Commands by kFiddle (10)

  • The symlinks command can show status of all symbolic links, including which links are dangling, which symlinks point to files on other file systems, which symlinks use ../ more than necessary, which symlinks are messy (e.g. having too many slashes or dots), etc. Other useful things it can do include removing all dangling links (-d) and converting absolute links to relative links (-c). The path given must be an absolute path (which is why I used $(pwd) in the example command).


    6
    symlinks -r $(pwd)
    kFiddle · 2009-05-01 23:33:10 1
  • Most of you are probably familiar with the "apropos" command for searching man pages. However, did you know there's a similar command inside of gdb? If, for example, you wanted to know all gdb commands that related to threads, you could type "apropos thread". Type "help some_command" to receive more information about a command. Type "help" by itself to see a list of help topics.


    0
    gdb command: apropos <keyword>
    kFiddle · 2009-05-01 23:19:35 0
  • Sometimes "ls" is just too slow, especially if you're having problems with terminal scroll speed, or if you're a speed freak. In these situations, do an echo * in the current directory to immediately see the directory listing. Do an echo * | tr ' ' '\n' if you want a column. Do an alias ls='echo *' if you want to achieve higher echelons of speed and wonder. Note that echo * is also useful on systems that are so low in memory that "ls" itself is failing - perhaps due to a memory leak that you're trying to debug.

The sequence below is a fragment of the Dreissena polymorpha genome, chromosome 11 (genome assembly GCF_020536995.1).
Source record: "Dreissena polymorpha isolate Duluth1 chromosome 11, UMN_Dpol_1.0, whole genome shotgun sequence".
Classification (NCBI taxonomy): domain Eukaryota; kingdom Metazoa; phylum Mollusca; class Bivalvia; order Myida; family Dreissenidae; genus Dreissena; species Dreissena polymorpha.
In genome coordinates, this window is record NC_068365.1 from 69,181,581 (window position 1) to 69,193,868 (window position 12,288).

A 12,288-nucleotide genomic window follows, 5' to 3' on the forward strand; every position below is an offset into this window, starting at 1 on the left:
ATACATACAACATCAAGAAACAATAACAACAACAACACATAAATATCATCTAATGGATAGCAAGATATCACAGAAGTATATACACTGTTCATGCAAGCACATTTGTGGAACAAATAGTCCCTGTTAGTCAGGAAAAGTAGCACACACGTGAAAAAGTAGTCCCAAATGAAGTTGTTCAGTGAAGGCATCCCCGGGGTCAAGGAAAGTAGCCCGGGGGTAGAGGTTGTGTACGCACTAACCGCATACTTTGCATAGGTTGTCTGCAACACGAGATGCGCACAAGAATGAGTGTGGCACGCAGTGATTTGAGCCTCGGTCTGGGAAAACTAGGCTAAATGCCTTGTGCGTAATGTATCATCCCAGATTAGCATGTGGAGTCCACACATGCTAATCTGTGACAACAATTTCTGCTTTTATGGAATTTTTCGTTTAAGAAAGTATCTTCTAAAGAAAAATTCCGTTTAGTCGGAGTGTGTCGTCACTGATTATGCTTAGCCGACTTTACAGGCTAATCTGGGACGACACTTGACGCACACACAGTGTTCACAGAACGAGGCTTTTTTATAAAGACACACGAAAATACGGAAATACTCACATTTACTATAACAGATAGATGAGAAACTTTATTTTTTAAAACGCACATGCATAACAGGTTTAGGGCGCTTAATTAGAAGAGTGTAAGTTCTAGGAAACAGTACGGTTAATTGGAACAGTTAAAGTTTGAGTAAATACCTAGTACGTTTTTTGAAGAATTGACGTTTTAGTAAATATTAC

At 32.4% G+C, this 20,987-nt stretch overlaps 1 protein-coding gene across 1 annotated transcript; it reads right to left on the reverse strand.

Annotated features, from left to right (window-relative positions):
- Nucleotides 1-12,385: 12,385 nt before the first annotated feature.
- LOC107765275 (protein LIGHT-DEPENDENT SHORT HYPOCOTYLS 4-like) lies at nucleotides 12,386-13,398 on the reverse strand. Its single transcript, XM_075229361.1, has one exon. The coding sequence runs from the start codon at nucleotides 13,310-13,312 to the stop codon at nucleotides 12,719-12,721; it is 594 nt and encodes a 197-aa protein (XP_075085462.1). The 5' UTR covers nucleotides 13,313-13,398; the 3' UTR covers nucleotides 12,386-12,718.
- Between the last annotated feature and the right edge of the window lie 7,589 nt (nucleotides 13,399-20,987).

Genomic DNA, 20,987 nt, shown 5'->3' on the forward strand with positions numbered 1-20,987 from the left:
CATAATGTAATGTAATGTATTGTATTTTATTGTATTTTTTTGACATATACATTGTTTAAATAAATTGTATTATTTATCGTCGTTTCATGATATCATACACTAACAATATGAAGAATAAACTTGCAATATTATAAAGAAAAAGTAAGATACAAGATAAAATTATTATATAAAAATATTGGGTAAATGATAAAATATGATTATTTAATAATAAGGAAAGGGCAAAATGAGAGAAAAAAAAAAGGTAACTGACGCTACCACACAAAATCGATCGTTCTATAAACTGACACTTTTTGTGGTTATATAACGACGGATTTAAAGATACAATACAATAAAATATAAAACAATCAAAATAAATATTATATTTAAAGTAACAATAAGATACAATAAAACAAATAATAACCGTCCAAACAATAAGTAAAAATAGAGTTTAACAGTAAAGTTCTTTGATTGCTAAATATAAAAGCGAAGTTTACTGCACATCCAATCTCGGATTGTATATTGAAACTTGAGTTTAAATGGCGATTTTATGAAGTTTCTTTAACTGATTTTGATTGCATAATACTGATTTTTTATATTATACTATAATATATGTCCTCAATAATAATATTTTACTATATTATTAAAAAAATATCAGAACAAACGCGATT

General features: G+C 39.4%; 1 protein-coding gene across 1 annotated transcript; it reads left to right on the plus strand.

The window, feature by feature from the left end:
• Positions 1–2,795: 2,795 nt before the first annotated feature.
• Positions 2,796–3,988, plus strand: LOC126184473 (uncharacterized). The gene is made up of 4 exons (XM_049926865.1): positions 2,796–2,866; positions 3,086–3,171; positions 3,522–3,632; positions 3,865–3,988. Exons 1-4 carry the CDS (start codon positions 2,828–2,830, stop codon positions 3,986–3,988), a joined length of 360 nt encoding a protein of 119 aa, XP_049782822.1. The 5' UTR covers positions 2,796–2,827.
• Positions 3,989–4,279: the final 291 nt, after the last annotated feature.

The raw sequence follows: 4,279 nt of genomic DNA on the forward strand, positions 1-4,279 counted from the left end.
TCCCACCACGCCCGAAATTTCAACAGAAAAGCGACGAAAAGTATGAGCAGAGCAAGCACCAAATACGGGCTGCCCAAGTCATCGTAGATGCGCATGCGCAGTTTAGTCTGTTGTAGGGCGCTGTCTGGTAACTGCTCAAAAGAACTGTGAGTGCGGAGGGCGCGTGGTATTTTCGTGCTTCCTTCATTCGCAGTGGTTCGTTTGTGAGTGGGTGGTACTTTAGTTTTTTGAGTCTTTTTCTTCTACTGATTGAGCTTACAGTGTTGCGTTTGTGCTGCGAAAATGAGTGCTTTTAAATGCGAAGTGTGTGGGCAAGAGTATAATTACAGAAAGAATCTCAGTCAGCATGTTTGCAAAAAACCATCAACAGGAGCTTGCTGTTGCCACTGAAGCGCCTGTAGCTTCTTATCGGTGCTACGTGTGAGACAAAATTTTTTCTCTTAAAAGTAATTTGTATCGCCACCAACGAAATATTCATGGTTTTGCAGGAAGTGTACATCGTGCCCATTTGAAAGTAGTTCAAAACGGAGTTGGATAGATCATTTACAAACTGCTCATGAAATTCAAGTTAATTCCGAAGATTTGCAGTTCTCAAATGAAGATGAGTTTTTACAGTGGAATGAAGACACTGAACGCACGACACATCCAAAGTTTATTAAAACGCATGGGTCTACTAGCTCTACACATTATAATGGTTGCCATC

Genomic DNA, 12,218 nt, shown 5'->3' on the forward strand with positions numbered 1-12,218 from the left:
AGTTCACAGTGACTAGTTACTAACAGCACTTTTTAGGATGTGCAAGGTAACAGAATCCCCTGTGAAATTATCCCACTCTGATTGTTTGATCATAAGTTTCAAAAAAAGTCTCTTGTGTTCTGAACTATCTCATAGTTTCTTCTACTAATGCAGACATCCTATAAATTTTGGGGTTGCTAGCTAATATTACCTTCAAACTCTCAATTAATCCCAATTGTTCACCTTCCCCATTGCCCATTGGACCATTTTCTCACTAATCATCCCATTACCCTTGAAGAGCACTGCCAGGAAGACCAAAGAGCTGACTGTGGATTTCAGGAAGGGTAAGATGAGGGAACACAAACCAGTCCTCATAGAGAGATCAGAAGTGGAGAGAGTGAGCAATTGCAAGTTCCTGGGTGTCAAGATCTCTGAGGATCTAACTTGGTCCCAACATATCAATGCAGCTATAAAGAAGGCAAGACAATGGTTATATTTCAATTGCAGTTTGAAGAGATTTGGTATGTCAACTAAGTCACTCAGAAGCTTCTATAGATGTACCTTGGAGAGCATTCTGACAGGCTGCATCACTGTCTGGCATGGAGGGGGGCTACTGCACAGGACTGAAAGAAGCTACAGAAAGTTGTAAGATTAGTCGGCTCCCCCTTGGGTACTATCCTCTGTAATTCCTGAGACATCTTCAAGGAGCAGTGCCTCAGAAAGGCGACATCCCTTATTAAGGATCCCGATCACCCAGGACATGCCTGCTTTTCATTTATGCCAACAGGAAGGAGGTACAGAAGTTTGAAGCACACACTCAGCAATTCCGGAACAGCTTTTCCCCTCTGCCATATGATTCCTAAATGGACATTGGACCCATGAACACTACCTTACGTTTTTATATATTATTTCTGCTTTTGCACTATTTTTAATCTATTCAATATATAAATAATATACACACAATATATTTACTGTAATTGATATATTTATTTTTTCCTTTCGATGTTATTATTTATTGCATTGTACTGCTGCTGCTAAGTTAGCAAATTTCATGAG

-5
    echo *
    kFiddle · 2009-04-17 21:40:58 5
  • I've seen some versions of hostname that don't have the -i option, so this may not work everywhere. When available, it's a better alternative than using ifconfig and wasting eyeball muscle to search for the address, and it's definitely simpler than using awk/sed.


    -2
    hostname -i
    kFiddle · 2009-04-17 21:26:56 3
  • This is a simple command, but extremely useful. It's a quick way to search the file names in the current directory for a substring. Normally people use "ls *term*" but that requires the stars and is not case insensitive. Color (for both ls and grep) is an added bonus.


    6
    alias lg='ls --color=always | grep --color=always -i'
    kFiddle · 2009-04-11 23:15:12 3
  • Reduce the number of keystrokes it takes to open a file in vim. First of all, you just need to type "v", which is less than half the number of characters (!), and second-of-all, you only need to enter a substring of the file you want to open. For example, if you want to open the file, homework.txt, then type "v hom" to open it. Good tip is to use the lowest unique substring, otherwise you'll open multiple files in different buffers (which is sometimes desirable). Use Ctrl-^ to switch between buffers.


    0
    function v { if [ -z $1 ]; then vim; else vim *$1*; fi }
    kFiddle · 2009-04-11 23:06:43 3
  • This example, for example, produces the output, "Fri Feb 13 15:26:30 EST 2009"


    48
    date -d@1234567890
    kFiddle · 2009-04-11 22:26:41 7
  • Have a grudge against someone on your network? Do a "find -writable" in their directory and see what you can vandalize! But seriously, this is really useful to check the files in your own home directory to make sure they can't inadvertently be changed by someone else's wayward script.


    4
    find -writable
    kFiddle · 2009-04-11 22:16:35 0
  • Info has some of the worst keybindings I've ever seen. Being a vim user, I attribute that to emacs influence. Use the --vi-keys option to use some of the vi keybindings, although this won't change all the keybindings. Use the "infokey" program to have more control over info keybindings.